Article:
Potential Energy where

(electrostatic attraction between electron and nucleus).

r

slide5

angular

wavefunction

(spherical harmonic)

radial

wavefunction

  • We must solve the 2nd order differential equation:
  • Because of the spherical symmetry of the atom, it is convenient to describe the position of the electron in spherical polar coordinates(r,,), rather than Cartesians (x,y,z).
  • Due to this spherical symmetry, the wavefunction can be separated into a product of radial and angular components:

(r,,)=R(r).Y(,)

  • Imposing boundary conditions  3 quantum numbers(n,,m)

 n,,m(r,,)=Rn,(r).Y,m(,)

slide6
5.2 Quantum Numbers

n,,m(r,,)=Rn,(r).Y,m(,)

  •  depends on 3 quantum numbers (n,,m).

1. Principal Quantum Number (n)

  • Positive integer n = 1, 2, 3 …
  • For H and 1-e ions, the electron energy depends only on n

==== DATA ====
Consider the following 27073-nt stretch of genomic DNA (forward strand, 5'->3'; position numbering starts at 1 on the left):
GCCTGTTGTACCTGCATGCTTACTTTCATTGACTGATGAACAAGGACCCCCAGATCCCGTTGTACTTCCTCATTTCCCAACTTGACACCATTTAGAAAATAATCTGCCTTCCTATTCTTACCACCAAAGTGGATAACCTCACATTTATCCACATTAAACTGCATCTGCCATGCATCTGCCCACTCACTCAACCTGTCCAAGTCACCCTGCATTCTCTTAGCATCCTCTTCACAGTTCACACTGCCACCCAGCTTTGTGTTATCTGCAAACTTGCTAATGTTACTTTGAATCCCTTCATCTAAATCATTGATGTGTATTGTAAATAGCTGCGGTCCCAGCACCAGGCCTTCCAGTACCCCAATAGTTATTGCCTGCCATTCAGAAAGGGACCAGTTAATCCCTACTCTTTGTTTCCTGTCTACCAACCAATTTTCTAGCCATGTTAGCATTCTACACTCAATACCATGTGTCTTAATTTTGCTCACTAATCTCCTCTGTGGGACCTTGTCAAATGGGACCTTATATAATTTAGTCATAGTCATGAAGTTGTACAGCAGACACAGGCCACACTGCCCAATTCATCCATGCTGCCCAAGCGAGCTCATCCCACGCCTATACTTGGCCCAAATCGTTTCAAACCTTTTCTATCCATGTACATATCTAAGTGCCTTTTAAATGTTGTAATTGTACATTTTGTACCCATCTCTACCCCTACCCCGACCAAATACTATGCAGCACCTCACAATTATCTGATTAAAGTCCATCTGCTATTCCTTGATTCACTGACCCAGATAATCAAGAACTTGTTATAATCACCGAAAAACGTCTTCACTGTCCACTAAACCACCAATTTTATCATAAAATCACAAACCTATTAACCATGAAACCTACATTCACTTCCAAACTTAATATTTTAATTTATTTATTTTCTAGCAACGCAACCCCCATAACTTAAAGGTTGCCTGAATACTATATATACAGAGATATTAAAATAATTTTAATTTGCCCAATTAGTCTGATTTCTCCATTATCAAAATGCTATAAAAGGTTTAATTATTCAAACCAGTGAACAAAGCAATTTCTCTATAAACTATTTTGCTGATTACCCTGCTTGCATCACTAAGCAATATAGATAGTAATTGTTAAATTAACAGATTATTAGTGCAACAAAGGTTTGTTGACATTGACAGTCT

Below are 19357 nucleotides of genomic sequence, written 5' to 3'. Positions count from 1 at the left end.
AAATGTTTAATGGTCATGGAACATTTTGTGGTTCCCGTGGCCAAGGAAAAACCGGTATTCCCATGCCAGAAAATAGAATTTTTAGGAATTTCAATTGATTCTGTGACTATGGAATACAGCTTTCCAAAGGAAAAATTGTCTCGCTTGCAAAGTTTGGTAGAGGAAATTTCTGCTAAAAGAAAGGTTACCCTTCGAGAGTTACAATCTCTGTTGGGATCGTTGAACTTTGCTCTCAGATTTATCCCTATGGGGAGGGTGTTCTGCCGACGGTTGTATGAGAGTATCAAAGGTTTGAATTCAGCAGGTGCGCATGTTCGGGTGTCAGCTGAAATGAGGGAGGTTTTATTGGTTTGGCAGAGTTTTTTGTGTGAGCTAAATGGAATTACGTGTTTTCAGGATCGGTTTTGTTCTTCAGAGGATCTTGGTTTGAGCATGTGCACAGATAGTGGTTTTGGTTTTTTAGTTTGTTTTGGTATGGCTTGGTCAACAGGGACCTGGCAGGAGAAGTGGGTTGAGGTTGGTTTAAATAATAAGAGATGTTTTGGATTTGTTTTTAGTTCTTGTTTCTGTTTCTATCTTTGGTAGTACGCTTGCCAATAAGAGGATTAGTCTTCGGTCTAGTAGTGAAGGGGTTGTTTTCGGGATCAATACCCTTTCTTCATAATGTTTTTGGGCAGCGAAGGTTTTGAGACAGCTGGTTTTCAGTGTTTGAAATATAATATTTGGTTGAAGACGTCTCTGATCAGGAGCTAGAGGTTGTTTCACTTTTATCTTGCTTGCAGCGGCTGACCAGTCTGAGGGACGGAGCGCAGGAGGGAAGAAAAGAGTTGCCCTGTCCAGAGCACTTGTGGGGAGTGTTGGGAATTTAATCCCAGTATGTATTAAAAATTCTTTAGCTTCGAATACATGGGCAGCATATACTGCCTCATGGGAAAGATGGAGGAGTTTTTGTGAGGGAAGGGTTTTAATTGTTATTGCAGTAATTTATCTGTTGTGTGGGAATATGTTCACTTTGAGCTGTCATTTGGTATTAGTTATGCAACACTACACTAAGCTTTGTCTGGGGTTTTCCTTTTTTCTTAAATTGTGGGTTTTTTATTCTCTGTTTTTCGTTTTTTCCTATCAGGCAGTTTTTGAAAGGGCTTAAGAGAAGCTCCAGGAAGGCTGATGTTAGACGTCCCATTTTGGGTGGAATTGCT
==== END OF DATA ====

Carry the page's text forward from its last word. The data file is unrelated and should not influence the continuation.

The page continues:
(this is the same result as from the Bohr model).

  • For many-electron atoms E depends on n and .
slide7
2. Orbital Angular Momentum Quantum Number ()
  • For a given value of n,  can take the integer values:

 = 0, 1, 2 … (n-1)

e.g. n = 1 = 0

n = 2  = 0, 1

n = 3  = 0, 1, 2

3. Orbital Magnetic Quantum Number (m)

  • For a given value of , m can take the integer values:

m = 0, 1, 2 …  

e.g.  = 0m = 0

 = 1m = 0, 1

  • There are (2+1) allowed values of m.
slide8
5.3 Orbital Angular Momentum
  • Q.Nos.  andm arise from the angular part of the wavefunction and they relate to the angular momentum of the electron due to its motion around the nucleus (orbital angular momentum).
  • –determines magnitude of angular momentum vector (J)
  • Because  is quantized, so is |J|: